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World Cup Calf Strain

A calf strain involves damage to the calf muscle in a vigorous activity and is a common injury in sports and other activities where the body weight is moved about rapidly. The calf is made up of two major muscles, the gastrocnemius and the soleus, both of which come together in the lower part of the calf to become the Achilles tendon and it is the junction area between the muscle and the tendon which often suffers injury. A person will be pushing off hard with the calf while the foot is planted behind with the weight on it, making the calf muscle contract against an immovable object. If the knee is straight this may increase the force and make injury more likely.

The initial reaction of the sufferer will be an immediate pain. Calf pain with this injury is often very sharp and severe with the person unable to weight bear on the leg or only able to limp heavily with the toe of the foot touching. This prevents stretch on the calf which is intolerable at this stage, which is followed by swelling and bruising. Initial physio management is to control the swelling and inflammation by regular ice or cold therapy and compression with a bandage. Compression is extremely useful to limit tissue swelling and should be applied firmly and as soon after the injury has occurred. Patients need to monitor the circulation in the foot to ensure the bandage is not too tight.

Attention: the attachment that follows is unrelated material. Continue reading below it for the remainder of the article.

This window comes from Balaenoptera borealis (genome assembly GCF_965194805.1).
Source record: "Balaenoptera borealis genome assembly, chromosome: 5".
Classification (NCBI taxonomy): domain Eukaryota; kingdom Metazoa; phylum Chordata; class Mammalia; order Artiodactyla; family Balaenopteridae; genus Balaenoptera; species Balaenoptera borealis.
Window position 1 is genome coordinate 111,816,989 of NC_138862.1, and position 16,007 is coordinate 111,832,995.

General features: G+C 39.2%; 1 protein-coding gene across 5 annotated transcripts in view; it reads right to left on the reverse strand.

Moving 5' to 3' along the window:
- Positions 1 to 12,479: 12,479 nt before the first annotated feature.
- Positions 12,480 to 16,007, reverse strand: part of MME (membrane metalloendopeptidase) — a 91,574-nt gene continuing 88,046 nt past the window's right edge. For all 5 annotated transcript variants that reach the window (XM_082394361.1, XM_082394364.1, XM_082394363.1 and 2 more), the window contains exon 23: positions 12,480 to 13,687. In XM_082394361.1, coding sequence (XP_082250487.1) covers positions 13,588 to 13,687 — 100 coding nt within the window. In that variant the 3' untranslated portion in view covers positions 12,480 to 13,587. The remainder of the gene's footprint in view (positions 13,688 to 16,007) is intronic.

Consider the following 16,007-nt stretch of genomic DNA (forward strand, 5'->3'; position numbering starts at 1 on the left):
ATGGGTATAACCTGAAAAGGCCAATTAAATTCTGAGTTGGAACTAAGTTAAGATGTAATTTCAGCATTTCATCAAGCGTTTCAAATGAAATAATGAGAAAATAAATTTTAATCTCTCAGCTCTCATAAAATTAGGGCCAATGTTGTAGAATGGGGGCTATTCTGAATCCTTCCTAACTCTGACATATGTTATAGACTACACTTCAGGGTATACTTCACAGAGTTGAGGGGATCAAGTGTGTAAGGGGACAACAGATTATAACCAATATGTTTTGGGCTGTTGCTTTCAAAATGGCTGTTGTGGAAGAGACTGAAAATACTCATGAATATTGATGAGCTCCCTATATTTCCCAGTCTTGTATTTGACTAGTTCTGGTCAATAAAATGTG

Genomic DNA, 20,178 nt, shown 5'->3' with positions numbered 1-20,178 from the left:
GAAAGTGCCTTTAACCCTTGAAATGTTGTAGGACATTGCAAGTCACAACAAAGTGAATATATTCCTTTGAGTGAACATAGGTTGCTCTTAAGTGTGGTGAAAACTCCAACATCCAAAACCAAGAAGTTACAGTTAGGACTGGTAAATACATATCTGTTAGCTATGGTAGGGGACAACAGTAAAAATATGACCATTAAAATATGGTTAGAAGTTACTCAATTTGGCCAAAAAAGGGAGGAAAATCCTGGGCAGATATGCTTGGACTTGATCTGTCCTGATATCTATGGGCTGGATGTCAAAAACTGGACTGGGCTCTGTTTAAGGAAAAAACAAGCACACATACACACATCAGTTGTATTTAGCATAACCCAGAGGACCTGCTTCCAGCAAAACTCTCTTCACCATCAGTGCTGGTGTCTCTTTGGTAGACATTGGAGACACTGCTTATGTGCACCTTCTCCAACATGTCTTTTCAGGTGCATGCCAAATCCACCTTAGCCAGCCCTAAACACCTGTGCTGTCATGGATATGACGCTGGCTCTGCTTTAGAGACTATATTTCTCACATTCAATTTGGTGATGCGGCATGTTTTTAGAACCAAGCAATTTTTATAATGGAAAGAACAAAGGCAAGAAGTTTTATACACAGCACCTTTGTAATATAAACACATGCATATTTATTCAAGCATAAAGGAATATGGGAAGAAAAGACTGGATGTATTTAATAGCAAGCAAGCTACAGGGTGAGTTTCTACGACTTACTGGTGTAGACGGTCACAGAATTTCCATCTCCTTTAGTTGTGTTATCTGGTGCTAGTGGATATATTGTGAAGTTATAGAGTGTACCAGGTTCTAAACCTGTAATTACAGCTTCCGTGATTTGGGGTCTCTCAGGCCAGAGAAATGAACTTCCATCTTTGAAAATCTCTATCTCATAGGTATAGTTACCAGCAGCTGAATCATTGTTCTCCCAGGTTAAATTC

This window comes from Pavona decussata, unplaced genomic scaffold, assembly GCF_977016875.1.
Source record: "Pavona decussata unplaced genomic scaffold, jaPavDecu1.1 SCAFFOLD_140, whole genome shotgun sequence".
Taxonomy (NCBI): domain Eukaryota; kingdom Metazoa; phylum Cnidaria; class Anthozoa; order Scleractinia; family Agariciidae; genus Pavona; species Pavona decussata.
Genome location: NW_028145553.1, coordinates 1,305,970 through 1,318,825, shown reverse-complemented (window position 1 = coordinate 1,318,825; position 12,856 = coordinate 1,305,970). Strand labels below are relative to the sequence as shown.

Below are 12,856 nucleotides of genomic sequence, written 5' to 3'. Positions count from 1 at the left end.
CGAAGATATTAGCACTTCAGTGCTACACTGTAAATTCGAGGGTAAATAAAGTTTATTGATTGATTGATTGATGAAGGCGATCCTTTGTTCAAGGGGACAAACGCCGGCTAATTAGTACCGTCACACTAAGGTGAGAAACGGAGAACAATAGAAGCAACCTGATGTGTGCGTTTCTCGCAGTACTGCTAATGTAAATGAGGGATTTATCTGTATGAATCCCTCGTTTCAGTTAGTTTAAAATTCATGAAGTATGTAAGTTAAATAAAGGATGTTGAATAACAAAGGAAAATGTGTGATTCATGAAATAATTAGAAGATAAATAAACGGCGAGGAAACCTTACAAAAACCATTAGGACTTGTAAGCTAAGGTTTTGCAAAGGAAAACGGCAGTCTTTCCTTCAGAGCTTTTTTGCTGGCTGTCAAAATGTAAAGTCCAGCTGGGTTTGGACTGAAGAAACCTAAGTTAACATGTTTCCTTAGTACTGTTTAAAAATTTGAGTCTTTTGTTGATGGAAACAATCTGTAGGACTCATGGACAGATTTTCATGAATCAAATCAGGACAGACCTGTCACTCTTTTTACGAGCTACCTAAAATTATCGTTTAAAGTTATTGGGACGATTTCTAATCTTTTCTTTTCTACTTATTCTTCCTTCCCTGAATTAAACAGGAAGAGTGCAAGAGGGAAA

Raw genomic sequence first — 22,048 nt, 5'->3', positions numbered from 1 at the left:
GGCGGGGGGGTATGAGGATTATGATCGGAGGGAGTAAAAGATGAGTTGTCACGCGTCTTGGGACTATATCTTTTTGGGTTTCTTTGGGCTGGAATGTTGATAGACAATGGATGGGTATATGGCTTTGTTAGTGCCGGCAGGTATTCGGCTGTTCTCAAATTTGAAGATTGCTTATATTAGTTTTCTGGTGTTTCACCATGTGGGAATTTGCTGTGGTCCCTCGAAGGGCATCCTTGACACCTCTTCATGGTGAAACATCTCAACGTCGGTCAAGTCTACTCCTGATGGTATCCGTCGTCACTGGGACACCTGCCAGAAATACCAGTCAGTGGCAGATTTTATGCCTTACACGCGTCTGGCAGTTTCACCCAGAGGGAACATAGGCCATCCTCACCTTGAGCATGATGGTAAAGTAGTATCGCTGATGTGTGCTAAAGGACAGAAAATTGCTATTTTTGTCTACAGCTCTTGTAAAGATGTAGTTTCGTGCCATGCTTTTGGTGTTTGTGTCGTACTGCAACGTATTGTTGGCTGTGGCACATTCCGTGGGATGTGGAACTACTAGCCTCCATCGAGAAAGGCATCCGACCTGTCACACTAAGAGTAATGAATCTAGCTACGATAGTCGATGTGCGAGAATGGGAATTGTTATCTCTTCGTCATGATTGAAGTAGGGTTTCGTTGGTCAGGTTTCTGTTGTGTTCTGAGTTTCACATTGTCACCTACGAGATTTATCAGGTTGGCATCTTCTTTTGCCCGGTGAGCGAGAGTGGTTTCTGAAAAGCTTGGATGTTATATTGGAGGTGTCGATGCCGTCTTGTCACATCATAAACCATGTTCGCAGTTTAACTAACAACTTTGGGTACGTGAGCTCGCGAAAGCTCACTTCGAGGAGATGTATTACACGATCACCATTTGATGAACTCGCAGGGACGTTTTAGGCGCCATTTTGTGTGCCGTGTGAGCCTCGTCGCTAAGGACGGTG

Crutches are often needed for this injury as weight bearing is limited and balance poor, but once the pain reduces somewhat a more normal gait pattern should be encouraged and you can start gentle exercises by pointing your foot down and relaxing repeatedly. This contracts the damaged muscle but avoids any stretching of the damaged tissues, putting some forces through the muscle in a safe position. Walk by putting your heel down and having a normal gait as soon as you can and use the crutch to avoid an abnormally pronounced limp. By two weeks you should be able to start gently upward pulling of the foot to begin the process of lengthening the muscle by very gently stretching.

Progression is to gently calf raises whilst leaning forward on something to eventually going up and down over a step, and stretching with the knee straight and with the knee bent should be performed to restore tissue length before recommencing any vigorous activities.

 

Author: Jonathan Blood-Smyth

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